07.24.22 | An Algorithm to Tag Significant Changes in Dark Pools’ Trading Volume

Pictured above is output from an algorithm, based on FINRA short sale volume. What follows are images of the trading signals generated by the algorithm, along with an explanation of what the algorithm says about market timing performance by discretionary traders.

Introduction

  • Dark pool trading has redefined the balance of power in the financial market ecosystem. Institutional investors are endowed with short-lived information and demonstrate proprietary flow.  Trading off exchange can, to a small extent, limit the amount of information that is revealed about intentions of dark subscribers. Moreover, the notion that dark pools are primarily used to shield large orders from information leakage is erroneous.
  • The market share of trading conducted in dark pools has stabilized around 45%.
  • Information about dark volume is informative to equity markets. Dark trading has a spillover effect on liquidity in equity markets.  At the same time, excessive volatility on lit exchanges is linked with a significant loss of market share by dark pools to lit exchanges … known as a “flight to transparency.”
  • “High speed traders” who subscribe to dark pools are known to front-run trades of larger investors, such as mutual and pension funds, by detecting buy and sell orders of the large investors in lit venues and trade accordingly in behalf of their clients.
  • Market share loss has been shown to be driven by the cross-migration of informed and uninformed traders between lit and dark venues.  In research carried out by Ibikunle et al, the author writes, “Informed traders migrate from lit venues to dark venues when lit venues’ volatility becomes excessive, while uninformed traders, wary of the presence of informed traders in dark pools, shift their trading to lit exchanges rather than delay trading in a volatile market environment.”
  • Algorithms teach and conclusions about institutional sentiment can be drawn by examining a model’s output.

What Can Algorithmic Trading Signals Teach Us About Price Discovery?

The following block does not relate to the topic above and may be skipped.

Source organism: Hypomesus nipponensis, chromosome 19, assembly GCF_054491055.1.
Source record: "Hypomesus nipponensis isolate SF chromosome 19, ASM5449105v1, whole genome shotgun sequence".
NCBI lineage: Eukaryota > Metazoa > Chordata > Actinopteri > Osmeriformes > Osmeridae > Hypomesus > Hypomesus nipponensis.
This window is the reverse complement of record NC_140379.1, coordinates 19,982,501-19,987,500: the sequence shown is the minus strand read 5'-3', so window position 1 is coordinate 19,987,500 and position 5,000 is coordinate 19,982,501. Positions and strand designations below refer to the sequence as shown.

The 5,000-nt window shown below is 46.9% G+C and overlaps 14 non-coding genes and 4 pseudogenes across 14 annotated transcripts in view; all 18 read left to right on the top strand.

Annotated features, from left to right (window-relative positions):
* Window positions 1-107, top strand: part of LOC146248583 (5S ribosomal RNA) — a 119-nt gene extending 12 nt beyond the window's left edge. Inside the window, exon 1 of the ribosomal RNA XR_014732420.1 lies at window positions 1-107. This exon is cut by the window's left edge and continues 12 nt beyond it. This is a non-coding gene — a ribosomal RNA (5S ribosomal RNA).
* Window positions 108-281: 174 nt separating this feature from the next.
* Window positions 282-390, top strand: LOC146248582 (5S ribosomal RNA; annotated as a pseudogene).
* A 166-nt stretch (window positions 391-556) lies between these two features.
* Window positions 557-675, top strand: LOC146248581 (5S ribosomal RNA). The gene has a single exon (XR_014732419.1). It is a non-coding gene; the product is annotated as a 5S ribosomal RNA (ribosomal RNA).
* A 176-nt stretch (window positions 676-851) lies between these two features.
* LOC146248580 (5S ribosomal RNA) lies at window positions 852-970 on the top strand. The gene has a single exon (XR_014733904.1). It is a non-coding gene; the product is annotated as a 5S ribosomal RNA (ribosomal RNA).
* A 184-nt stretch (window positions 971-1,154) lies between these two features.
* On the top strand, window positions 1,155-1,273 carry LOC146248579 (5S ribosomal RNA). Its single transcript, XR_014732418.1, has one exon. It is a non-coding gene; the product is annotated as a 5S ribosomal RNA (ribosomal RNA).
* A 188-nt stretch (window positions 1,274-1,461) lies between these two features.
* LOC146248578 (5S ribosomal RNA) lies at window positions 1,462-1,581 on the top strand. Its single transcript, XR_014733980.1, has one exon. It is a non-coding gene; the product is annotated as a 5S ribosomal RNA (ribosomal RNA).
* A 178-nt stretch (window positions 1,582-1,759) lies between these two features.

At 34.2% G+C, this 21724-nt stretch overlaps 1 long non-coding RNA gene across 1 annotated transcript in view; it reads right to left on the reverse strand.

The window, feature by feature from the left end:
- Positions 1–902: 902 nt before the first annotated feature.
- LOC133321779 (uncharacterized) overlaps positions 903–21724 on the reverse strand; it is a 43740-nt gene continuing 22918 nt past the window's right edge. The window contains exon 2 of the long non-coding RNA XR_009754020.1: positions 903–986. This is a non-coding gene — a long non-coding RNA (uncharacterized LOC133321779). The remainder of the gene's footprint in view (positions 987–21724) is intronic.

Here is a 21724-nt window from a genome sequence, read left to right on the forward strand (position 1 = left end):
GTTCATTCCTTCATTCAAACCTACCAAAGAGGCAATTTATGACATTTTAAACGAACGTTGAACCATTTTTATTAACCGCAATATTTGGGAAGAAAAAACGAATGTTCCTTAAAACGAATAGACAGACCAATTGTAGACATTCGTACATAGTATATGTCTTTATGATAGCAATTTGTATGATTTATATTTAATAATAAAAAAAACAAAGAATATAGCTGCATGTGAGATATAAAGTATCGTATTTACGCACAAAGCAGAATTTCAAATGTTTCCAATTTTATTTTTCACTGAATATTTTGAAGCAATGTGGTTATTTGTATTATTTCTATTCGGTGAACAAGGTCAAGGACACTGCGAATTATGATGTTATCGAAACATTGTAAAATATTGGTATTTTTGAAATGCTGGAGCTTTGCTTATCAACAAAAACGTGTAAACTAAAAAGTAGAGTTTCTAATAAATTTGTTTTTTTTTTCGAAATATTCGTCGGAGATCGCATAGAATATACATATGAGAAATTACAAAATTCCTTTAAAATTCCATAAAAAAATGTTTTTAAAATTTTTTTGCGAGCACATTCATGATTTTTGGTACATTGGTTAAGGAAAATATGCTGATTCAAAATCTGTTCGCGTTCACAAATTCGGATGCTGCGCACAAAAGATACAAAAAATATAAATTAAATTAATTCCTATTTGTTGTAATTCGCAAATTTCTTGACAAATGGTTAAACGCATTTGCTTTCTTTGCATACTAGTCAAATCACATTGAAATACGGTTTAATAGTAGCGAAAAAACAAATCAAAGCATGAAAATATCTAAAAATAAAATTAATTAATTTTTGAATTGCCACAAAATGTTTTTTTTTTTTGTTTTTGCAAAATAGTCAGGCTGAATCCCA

• Exceptional volume and expectancy, together, reflect positive and negative expectations by institutional traders. The dark pool index (short volume/total volume) has a high miss rate and does not, by itself, provide reliable entry nor exit signals.  Statistically significant changes in dV/dt perform far better … but the algorithm contributing to these signals is complex and computationally expensive.
  • While single signals often appear well timed, patterns … that is, serial signals reflecting accumulation and distribution show greater persistence.  Take, for example, the signals in UVXY suggesting accumulation between May 26 and June 7..
  • Signals are often seen appearing and reappearing on subsequent days  around certain price levels.  Take, for example, the signals for SQQQ around the 12500 level in NDX.
  • Trades are frequently triggered by wide range intraday auctions … which coincide with surprises … news shocks and corporate earnings revisions.
  • Confluence across sectors:  Signals in leveraged ETPs often appear in multiple assets, simultaneously, on the same day.  Those signals show a tendency toward high predictive value and persistence.
  • During market declines, short signals appear far more frequently than long signals.

Final Notes

  • The model’s trade signals are insufficient, by themselves, to execute trades with confidence.  There is no well-behaved optimal order execution strategy that can be derived from dark volume alone.  Predictive accuracy is increased, however, when combined with index options positioning reflecting changes in sentiment.  In the case of the S&P 500, this is exemplified by considering SPX options dollar net put delta values … in context.  Thus, a system to qualify signals is crucial and understanding the auction market process is essential.
  • Lastly, one size does not fit all.  What appears high and fast with respect to accumulation for one fund … varies across ETPs.

    References

  1. Angel, J., Harris, L.E., & Spatt, C. (2015). Equity Trading in the 21st Century: An Update. Quarterly Journal of Finance, 05, 1-39.
  2. Balakrishnan, K., Taori, P. (2017). Information Asymmetry and Trading in Dark Pools: Evidence From Earnings Announcement and Analyst Recommendation Revisions. Regulation of Financial Institutions eJournal.
  3. Brugler, J.A. (2015). Into the Light: Dark Pool Trading and Intraday Market Quality on the Primary Exchange. Microeconomics: General Equilibrium & Disequilibrium Models of Financial Markets eJournal.
  4. Brummer, C.J. (2015). Disruptive Technology and Securities Regulation. Diffusion of Innovation eJournal.
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  6. Ibikunle, G., & Rzayev, K. (2020). Volatility, Dark Trading and Market Quality: Evidence from the 2020 COVID-19 Pandemic-Driven Market Volatility.
  7. Johnson, K.N. (2017). Regulating Innovation: High Frequency Trading in Dark Pools. Capital Markets: Market Microstructure eJournal.
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  9. Ngo, C.N., Massacci, F., Kerschbaum, F., & Williams, J. (2021). Practical Witness-Key-Agreement for Blockchain-Based Dark Pools Financial Trading. Financial Cryptography.
  10. Petrescu, M., & Wedow, M. (2017). Dark Pools in European Equity Markets: Emergence, Competition and Implications. ERN: Econometric Studies of Private Equity.
  11. Yan, W. (2020). Essays on dark trading: An experimental asset market approach.
  12. Zaza, K. (2013). A Fiduciary Standard as a Tool for Dark Pool Subscribers.